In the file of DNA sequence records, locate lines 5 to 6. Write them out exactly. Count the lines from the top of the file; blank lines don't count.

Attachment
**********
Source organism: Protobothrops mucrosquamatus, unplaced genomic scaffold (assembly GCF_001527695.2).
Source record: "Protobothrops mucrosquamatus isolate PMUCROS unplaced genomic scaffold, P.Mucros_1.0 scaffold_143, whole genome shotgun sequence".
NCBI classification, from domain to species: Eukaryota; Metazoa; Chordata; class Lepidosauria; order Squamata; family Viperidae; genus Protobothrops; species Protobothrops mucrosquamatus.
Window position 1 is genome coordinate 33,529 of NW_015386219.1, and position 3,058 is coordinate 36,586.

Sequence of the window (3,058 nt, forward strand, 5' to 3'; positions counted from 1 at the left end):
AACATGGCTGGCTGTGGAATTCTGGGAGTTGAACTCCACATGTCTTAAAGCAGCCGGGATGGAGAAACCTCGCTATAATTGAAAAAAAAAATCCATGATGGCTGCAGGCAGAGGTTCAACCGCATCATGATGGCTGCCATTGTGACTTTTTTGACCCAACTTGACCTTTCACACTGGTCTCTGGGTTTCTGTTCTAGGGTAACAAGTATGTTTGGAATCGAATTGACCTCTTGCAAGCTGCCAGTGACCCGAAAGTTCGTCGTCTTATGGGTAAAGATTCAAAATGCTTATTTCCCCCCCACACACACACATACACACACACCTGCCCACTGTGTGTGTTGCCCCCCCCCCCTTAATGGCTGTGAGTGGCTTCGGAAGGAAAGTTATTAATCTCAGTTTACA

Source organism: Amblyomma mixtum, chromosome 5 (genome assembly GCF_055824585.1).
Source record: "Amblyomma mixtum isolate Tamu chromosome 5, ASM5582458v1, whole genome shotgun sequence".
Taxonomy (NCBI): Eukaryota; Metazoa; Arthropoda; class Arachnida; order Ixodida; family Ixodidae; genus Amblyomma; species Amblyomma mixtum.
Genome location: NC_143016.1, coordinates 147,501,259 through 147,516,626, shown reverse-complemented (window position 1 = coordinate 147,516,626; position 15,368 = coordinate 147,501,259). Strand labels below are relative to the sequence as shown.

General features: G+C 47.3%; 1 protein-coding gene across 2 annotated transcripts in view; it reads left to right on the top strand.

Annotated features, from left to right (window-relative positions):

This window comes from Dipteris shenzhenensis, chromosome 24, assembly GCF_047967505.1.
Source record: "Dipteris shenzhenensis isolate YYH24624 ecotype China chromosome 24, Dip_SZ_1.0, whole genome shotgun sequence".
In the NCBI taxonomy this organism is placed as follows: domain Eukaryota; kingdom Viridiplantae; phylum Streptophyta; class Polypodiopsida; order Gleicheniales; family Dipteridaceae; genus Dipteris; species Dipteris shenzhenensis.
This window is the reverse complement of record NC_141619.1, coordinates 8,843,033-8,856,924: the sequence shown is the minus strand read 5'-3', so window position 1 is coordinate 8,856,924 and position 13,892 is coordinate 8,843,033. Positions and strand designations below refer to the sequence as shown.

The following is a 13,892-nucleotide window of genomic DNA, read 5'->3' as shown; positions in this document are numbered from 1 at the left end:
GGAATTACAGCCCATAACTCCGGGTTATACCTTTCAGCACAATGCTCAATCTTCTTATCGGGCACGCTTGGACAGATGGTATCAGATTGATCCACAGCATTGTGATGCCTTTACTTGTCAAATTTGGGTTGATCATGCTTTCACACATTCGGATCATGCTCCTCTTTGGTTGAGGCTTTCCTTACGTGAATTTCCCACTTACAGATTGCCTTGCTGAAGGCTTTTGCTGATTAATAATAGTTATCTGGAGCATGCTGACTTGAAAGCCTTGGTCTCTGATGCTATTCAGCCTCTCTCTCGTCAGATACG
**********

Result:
Sequence of the window (3,058 nt, forward strand, 5' to 3'; positions counted from 1 at the left end):
AACATGGCTGGCTGTGGAATTCTGGGAGTTGAACTCCACATGTCTTAAAGCAGCCGGGATGGAGAAACCTCGCTATAATTGAAAAAAAAAATCCATGATGGCTGCAGGCAGAGGTTCAACCGCATCATGATGGCTGCCATTGTGACTTTTTTGACCCAACTTGACCTTTCACACTGGTCTCTGGGTTTCTGTTCTAGGGTAACAAGTATGTTTGGAATCGAATTGACCTCTTGCAAGCTGCCAGTGACCCGAAAGTTCGTCGTCTTATGGGTAAAGATTCAAAATGCTTATTTCCCCCCCACACACACACATACACACACACCTGCCCACTGTGTGTGTTGCCCCCCCCCCCTTAATGGCTGTGAGTGGCTTCGGAAGGAAAGTTATTAATCTCAGTTTACA